Community groups, tidy towns organisations and residents' associations are warning that they face a difficult future in the wake of soaring insurance costs.
More than 80% of community groups have been hit with increased insurance costs in the last three years, while almost half of these groups say they are at risk of folding altogether if their costs continue to rise.
Ireland's Public Participation Networks (PPN) has today published the results of a major survey of community and voluntary organisations. The results shine a light on the challenges caused by the insurance crisis, with groups from all over the country struggling to make ends meet.
It includes contributions from 770 groups from all over Ireland, including community centres, sports clubs, tidy towns groups and residents associations.
Of the groups surveyed, almost three-quarters have no paid employees and almost one-third of them count more than 60 members among their ranks.
Overall, 83% of groups said that they have seen insurance costs rise in the last three years and 80% say that they are struggling to find funding streams to cover insurance costs.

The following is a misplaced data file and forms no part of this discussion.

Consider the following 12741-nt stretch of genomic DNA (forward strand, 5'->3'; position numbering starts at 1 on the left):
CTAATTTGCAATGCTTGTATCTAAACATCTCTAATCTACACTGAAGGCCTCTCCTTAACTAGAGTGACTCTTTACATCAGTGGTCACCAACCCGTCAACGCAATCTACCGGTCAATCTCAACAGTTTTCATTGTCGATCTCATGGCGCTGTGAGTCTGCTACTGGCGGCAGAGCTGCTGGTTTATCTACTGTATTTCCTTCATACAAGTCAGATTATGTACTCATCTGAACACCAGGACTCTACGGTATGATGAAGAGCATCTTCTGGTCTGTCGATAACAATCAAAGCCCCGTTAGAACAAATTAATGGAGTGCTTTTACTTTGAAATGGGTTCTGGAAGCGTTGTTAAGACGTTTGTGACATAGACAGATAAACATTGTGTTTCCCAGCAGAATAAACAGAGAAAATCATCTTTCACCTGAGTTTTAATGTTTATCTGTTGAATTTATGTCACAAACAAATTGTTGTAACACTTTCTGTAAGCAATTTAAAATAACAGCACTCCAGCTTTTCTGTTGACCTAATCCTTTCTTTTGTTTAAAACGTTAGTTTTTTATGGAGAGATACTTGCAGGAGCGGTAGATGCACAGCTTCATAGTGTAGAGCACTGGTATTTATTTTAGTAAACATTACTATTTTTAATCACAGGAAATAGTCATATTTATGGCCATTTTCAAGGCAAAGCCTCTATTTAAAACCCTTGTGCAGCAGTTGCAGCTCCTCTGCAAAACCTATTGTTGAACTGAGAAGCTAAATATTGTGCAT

Almost half - 47% - of groups say they are in danger of halting all activities if their insurance costs rise again and some 88% of responses criticised the government for not doing enough to tackle rising insurance costs.
More than one-third of the groups to respond are spending more than €1,500 per year on insurance, and 14% say that they are paying more than 50% more than they were spending three years ago.
Some 45% of the groups which responded said that they have curtailed their activities on the basis of rising insurance costs.
Among the examples given in the responses was one group that is forced to keep their local graveyard closed, several bodies which can no longer host birthday parties or St Patrick's Day parades and one group which spent one-third of its reserve finances to cover its insurance premium for 2019.
One group was quoted €600 for insurance to run a French conversation class and another that was told it would not be covered if its members use mechanical ride-on lawnmowers to do work.
Sarah Wetherald of Sligo PPN said: "The infrastructure of volunteering in Ireland is being threatened by spiralling insurance costs, unavailability of insurance cover and increasingly unreasonable exclusions and conditions. While SME’s typically close if they are hit with massive premium increases, community groups tend to wind down key activities and soldier on.
"This means much of the impact of this crisis has been hidden up to now because they are not closing. In this context, it is shocking to see 47% of survey respondents saying they may have to close up."
Peter Bolan of the Alliance for Insurance Reform said the Government simply has to take action and establish a judicial council to address "sky-high damages for minor injuries".